Battery-powered storage vital to meeting EU climate goals and reducing Russian gas reliance
Energy specialists have called for a rapid roll-out of battery-powered storage to harness the huge boost in renewable generation planned across Europe over the coming decades.
In an open letter to the European Commission – the European Union’s (EU) executive arm – companies including Fluence, Gore Street Capital, Gresham House and MW Storage argued that the planned shift to renewables needs to be met with equally ambitious plans for harnessing the vast influx of green energy.
The companies said: “We believe that if the accelerated near-term deployment of renewable energy sources is to be successful, Europe needs a rapid rollout of proven and scalable technologies to increase grid flexibility and enable the safe and efficient integration of renewable generation. To this end, battery-based energy storage is a quickly deployed, cost-effective, and low-emissions solution with the potential to become a backbone of modern, resilient, and decarbonised energy systems.”
This follows the European Commission’s proposed REPowerEU plan – unveiled in May: a €210bn strategy to wean the continent off Russian hydrocarbons while meeting its climate change goals of net zero carbon emissions by 2050.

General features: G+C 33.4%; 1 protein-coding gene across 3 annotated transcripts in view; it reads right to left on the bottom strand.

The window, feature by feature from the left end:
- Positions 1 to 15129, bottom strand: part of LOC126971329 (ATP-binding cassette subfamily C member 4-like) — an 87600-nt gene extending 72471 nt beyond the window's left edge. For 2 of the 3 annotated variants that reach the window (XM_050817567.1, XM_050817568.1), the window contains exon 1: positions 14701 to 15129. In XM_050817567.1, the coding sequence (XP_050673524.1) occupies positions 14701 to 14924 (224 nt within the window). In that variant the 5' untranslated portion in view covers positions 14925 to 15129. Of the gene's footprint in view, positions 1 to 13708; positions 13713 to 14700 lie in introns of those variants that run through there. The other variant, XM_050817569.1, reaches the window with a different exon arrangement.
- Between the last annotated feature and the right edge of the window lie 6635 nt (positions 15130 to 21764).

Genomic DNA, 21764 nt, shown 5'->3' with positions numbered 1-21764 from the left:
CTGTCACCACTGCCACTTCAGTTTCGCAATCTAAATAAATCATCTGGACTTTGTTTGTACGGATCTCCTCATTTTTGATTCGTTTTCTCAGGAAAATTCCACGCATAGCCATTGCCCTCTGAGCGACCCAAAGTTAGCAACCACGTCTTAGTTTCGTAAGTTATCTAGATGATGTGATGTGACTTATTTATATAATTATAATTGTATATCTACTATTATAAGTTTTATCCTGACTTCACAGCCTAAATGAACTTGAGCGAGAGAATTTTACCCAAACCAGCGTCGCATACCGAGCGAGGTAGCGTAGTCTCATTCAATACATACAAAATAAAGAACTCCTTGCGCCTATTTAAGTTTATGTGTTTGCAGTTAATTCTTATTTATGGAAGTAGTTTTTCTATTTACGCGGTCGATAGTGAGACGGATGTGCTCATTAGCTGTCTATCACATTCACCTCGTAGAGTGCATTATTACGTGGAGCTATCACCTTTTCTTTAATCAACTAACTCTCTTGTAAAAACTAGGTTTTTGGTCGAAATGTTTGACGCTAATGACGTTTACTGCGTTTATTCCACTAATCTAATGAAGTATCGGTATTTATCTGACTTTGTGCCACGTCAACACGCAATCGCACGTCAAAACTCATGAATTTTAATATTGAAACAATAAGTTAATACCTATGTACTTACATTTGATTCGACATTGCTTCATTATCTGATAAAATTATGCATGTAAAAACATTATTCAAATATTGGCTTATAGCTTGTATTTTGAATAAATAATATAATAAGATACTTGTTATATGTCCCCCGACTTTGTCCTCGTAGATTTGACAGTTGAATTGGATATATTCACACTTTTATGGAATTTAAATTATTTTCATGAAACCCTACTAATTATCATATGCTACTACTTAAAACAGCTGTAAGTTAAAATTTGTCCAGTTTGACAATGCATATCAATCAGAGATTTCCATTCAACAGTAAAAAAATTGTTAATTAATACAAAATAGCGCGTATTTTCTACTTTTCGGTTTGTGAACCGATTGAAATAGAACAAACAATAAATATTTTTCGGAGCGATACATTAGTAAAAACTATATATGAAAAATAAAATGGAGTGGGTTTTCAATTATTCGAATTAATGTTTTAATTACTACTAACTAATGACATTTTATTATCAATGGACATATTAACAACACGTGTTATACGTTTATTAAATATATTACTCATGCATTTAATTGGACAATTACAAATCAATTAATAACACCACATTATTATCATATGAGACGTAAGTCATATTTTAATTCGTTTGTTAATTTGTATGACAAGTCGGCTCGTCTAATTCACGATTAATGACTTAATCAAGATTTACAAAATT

Investments would include €86bn for renewable energy, €27bn for hydrogen infrastructure, €29bn for power grids and €56bn euros for energy savings and heat pumps.
This would be alongside requirements for 45 per cent of EU energy to come from renewable sources by 2030, replacing the current 40 per cent proposal.
It has also called for EU energy consumption to be cut 13 per cent by the end of the decade against expected levels.
All of this will be achieved through a mixture of EU laws, non-binding schemes, and recommendations to governments in the EU’s 27 member countries, which are largely in charge of their national energy policies.
Any legally-binding targets require approval from EU countries and lawmakers, as would any proposed spending commitments.
In 2021, Europe only had 2.4GW of storage – but the signatories warned the EU will need 200GW by 2030 if the bloc is to meet its climate pledges.
The companies concluded: “We look forward to working together with the regulators and other market stakeholders, realising the goals outlined in the RePowerEU Plan by delivering technologies, solutions and policy frameworks to secure affordable, reliable, and sustainable energy systems for European consumers”